How Facebook's Open Source Stack Undermines The Open Web
A few months ago, I talked about why I don’t like React. One of the reasons is that I believe Facebook, and frameworks like React, are undermining the Open Web. This may not be intentional. I certainly don’t think it is the intention of the developers on those projects. But I’m less confident in the motivations of the people running the companies behind these frameworks. And, either way, they aren’t good for the Open Web.
To understand why that’s the case, we’re going to study a strategy known as embrace-and-extend, long a principal antagonist in the struggle to create the Open Web. And “struggle” is the right word. We now have an a generation of developers for whom the existence of the Open Web is a given. But things weren’t always this way.
Embrace And Extend
In the early days of the Web, most of the features we take for granted in modern Web browsers didn’t even exist. And there certainly were no standards defining how they ought to behave. Consequently, in the race to grab market and mind-share, browser vendors added their own proprietary extensions as quickly as they could.
That sounds reasonable enough by itself, right? But when you have enough proprietary extensions, you have a separate platform. Now developers have to make a choice about which browser platform to support. This, in turn, leads to consumers having to choose a browser platform, because the apps they want to use may not be available on other platforms.
This creates what your local MBA calls switching costs, which is a form of barrier to entry. Which is a cornerstone of competitive strategy. To defeat your competition, you want to create significant barriers to entry. Introducing switching costs by creating an application ecosystem around your proprietary browser extensions is one way to do that.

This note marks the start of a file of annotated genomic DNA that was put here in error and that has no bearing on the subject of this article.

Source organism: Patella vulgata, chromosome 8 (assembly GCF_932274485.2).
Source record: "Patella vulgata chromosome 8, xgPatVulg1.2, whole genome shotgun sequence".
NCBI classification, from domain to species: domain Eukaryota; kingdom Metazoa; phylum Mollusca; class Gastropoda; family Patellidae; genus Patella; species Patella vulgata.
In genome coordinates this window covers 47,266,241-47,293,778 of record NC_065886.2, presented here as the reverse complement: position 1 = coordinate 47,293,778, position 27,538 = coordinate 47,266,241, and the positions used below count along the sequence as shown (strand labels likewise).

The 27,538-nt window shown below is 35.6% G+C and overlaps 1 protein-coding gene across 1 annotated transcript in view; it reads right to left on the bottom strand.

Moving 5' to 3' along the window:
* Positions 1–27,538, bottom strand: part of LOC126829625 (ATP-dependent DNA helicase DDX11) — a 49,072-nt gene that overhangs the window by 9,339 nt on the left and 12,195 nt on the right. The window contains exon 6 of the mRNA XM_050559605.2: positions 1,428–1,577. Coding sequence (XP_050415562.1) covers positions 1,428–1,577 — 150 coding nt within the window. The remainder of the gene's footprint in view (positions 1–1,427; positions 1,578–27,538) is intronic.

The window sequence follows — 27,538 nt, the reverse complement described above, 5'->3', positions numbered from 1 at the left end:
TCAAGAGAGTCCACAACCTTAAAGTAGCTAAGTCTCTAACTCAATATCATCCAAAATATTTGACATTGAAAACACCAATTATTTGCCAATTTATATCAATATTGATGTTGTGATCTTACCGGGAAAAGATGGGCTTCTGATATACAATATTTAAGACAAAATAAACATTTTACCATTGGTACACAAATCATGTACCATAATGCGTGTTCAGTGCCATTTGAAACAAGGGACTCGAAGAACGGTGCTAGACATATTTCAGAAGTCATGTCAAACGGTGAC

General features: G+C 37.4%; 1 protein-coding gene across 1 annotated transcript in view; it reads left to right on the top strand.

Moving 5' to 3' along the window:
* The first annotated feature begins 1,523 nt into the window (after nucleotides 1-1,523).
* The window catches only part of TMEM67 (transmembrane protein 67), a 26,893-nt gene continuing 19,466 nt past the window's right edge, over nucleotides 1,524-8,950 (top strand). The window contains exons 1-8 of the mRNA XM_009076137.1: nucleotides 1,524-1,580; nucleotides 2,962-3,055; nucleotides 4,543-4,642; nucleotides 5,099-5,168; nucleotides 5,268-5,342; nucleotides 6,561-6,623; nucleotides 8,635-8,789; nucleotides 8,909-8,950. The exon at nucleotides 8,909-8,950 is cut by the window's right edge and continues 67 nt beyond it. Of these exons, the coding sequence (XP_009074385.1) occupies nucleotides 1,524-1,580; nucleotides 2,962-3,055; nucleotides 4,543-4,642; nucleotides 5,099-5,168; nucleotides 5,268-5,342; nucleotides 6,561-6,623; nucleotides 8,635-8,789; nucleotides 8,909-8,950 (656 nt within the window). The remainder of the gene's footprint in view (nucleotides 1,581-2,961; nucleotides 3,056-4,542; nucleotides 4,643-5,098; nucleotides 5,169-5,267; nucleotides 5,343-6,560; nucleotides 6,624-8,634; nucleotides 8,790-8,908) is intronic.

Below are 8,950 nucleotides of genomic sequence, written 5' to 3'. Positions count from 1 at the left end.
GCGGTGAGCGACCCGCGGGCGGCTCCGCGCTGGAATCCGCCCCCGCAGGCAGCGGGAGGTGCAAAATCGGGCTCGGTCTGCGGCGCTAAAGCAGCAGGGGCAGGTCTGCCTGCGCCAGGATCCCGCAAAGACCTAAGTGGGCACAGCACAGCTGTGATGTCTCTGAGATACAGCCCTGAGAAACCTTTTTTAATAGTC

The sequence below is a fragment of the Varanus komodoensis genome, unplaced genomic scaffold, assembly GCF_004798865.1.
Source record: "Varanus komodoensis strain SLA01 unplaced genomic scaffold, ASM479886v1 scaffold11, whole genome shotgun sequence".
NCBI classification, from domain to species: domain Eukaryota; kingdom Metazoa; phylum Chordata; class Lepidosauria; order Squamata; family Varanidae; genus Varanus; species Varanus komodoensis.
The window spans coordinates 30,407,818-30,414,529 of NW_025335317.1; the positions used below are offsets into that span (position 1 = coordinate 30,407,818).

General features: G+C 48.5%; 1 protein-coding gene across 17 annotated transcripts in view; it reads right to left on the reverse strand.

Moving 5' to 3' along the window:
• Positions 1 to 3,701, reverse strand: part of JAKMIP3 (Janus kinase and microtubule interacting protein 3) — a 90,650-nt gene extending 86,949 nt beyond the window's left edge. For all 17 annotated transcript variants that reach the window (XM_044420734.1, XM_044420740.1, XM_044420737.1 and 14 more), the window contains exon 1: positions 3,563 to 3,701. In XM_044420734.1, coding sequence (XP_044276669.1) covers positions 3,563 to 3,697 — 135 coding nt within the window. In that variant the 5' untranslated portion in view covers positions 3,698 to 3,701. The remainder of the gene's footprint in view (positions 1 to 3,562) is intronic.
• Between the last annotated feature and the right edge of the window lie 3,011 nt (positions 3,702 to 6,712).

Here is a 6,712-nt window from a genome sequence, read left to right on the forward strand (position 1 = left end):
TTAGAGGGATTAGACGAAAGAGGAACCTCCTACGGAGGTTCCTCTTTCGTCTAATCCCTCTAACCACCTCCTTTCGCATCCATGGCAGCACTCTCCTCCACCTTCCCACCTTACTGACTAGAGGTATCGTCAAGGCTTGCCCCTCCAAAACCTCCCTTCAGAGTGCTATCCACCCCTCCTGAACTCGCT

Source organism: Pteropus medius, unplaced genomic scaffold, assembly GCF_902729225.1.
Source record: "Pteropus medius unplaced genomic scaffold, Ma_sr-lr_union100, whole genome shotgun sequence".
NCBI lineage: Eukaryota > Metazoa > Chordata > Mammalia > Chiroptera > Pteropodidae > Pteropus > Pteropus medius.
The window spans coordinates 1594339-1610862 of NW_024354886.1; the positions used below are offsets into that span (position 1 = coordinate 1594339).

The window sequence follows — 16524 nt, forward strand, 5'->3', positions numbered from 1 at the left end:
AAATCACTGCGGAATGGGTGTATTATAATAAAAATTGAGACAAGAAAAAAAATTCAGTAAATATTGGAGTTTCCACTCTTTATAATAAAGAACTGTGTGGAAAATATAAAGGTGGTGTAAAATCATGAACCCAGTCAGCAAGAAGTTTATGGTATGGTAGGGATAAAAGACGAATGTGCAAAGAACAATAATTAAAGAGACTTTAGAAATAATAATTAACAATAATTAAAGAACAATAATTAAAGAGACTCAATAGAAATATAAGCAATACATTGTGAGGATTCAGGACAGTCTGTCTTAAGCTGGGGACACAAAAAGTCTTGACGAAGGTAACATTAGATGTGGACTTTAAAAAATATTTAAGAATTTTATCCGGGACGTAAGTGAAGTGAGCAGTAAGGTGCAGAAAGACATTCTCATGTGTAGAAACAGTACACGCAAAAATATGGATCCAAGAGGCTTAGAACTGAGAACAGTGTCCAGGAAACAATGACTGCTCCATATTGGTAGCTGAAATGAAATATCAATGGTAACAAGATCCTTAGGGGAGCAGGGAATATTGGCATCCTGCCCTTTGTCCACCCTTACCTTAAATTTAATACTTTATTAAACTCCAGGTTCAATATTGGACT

This particular strategy is called embrace-and-extend. You embrace existing standards, as far as they go, but you rapidly extend them with proprietary features. If you’re really good at it, you also participate in the standards process with the aim of slowing it down. This is what Microsoft did for years as they tried to parlay their dominance with Windows into dominance on the emerging Web platform.
And it damn near worked.
The Rise Of The Open Web
By the end of 2004, Microsoft enjoyed as much as a 90% market share in the browser market, which was tantamount to controlling the direction of the Web itself. It required the collective effort of Apple, Google, and the Mozilla Foundation — which was created almost expressly for this purpose — and many others to prevent the Web from becoming nothing more than another Windows technology.
Libraries like JQuery first became popular because they provided a compatibility layer which made it possible for developers to use a single codebase across all Web browsers. As astonishing as that might be to think of in 2015, this was an incredible leap of progress in 2005, when jQuery began.
A decade later, Microsoft still has over half the market, but the Open Web is a thing. New features are still introduced experimentally by vendors, but the next step is now to put them through a standards process. Even Microsoft, facing chronically declining market share, has been forced to come to the table and play nice.
The Facebook App Is A De Facto Browser Platform
There’s Relay and GraphQL, which, according to the React blog, addresses “a number of weakness in typical REST systems, ones that are particularly problematic in mobile applications.” REST—you know, the architectural constraints that characterize the architecture of the Web itself. In other words, HTTP is great — embrace — but we’ve made it better. Extend.